Laemmle Theatres and the Anniversary Classics Series present a 50th anniversary screening of one of the most provocative and explosive films of the late 60s, Haskell Wexler’s MEDIUM COOL followed by a Q&A with Robert Forster.
Wexler was already an Oscar-winning cinematographer of such films as Who’s Afraid of Virginia Woolf?, In the Heat of the Night, and The Thomas Crown Affair when he made his directorial debut with this picture. He also had a background in documentaries, which he put to use in this feature set in Chicago in the summer of 1968, with a climax that takes place during the Democratic convention and the bloody police riot that accompanied it.
The film mixes fact and fiction, documentary footage and staged scenes, as it tells the story of a TV news cameraman, played by Robert Forster, who comes to recognize the moral obligations of a journalist during turbulent times. The film’s co-stars include Peter Bonerz, Marianna Hill, and the late Verna Bloom, who gave an especially poignant performance as an Appalachian woman who becomes involved with Forster. Newcomer Harold Blankenship plays her son, who is befriended by Forster. Wexler wrote the screenplay and acted as his own cinematographer. Oscar winner Verna Fields edited the picture, and Mike Bloomfield composed the score.
The film was controversial but enormously successful. It was rated X by the Classification and Ratings Administration of the MPAA, ostensibly for nudity and language, but Wexler commented that “it was a political X.” It was later re-rated R without cuts.
The New York Times’ Vincent Canby wrote, “The result is a film of tremendous visual impact, a kind of cinematic Guernica, a picture of America in the process of exploding into fragmented bits of hostility, suspicion, fear and violence.” The Los Angeles Times’ Charles Champlin agreed that “Medium Cool provides an astonishingly wide but economical documentation of this particular moment in our history.” And Newsweek’s Joe Morgenstern called it “an exciting piece of work that must be seen by anyone who cares about the development of modern movies.”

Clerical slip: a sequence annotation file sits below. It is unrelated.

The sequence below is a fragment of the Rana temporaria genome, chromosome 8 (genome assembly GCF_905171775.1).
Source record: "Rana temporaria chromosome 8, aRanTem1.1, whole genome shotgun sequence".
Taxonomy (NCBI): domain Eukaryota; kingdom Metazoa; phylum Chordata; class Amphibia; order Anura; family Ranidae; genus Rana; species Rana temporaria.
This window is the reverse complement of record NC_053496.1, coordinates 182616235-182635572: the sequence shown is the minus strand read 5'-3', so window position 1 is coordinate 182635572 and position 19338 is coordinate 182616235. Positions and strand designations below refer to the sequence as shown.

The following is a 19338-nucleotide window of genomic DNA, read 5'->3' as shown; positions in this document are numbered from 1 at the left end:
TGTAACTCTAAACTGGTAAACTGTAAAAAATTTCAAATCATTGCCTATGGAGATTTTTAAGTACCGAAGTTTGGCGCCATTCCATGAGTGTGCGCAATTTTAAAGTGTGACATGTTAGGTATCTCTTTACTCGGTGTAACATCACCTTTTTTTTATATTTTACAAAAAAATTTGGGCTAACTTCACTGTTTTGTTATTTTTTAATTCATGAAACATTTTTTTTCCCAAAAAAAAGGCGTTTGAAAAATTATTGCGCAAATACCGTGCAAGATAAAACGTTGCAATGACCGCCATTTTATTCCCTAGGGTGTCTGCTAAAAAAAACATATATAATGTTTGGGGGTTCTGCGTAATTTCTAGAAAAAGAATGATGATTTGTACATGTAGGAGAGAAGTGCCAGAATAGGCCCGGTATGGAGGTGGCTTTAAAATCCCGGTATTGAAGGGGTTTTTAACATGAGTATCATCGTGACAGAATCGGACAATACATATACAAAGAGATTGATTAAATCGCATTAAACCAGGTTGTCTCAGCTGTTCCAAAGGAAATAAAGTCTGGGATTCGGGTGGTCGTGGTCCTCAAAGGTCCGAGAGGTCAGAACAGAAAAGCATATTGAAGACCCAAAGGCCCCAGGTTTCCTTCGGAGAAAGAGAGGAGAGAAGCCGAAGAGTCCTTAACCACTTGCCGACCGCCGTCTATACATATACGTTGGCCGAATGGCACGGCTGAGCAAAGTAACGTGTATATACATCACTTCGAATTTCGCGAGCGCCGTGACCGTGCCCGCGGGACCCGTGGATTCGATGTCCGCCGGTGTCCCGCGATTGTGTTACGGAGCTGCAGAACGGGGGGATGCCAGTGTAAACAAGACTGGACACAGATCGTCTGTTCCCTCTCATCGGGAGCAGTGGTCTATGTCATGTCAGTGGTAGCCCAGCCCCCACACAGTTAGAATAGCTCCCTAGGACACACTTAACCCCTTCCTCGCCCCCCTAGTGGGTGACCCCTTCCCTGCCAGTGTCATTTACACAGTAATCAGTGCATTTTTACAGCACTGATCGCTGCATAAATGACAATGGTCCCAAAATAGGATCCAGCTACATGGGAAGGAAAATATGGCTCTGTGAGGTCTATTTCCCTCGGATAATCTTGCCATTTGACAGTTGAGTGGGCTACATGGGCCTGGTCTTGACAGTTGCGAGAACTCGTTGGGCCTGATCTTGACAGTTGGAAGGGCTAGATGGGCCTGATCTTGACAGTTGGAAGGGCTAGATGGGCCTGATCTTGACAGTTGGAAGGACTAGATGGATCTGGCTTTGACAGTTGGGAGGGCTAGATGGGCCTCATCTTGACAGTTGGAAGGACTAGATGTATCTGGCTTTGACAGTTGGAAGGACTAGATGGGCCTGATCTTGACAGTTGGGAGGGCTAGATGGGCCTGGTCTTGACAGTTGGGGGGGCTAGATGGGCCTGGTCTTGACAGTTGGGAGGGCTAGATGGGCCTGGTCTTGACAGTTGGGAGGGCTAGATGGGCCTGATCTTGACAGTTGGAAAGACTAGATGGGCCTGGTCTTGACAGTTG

The film’s reputation continued to grow in later years, with Siskel and Ebert hailing it as “a well-crafted masterpiece.” In 2003 it was added to the National Film Registry of the Library of Congress.
Robert Forster made his film debut as the object of Marlon Brando’s obsession in John Huston’s controversial 1967 film, Reflections in a Golden Eye, which also starred Elizabeth Taylor, Julie Harris, and Brian Keith. Forster continued to work with top directors of the era, co-starring in Robert Mulligan’s The Stalking Moon and George Cukor’s Justine. Later he earned an Oscar nomination for his vivid portrayal in Quentin Tarantino’s Jackie Brown, and he delivered striking performances in David Lynch’s Mulholland Drive and Alexander Payne’s The Descendants. He has continued to make a strong impression in TV series Last Man Standing and the reboot of Twin Peaks, and just last year he bolstered the family drama, What They Had, in which he co-starred with Blythe Danner, Hilary Swank, and Michael Shannon.
Our 50th anniversary presentation of MEDIUM COOL with Robert Forster in person screens Wednesday, March 27, at 7pm at the Royal in West LA. Click here for tickets.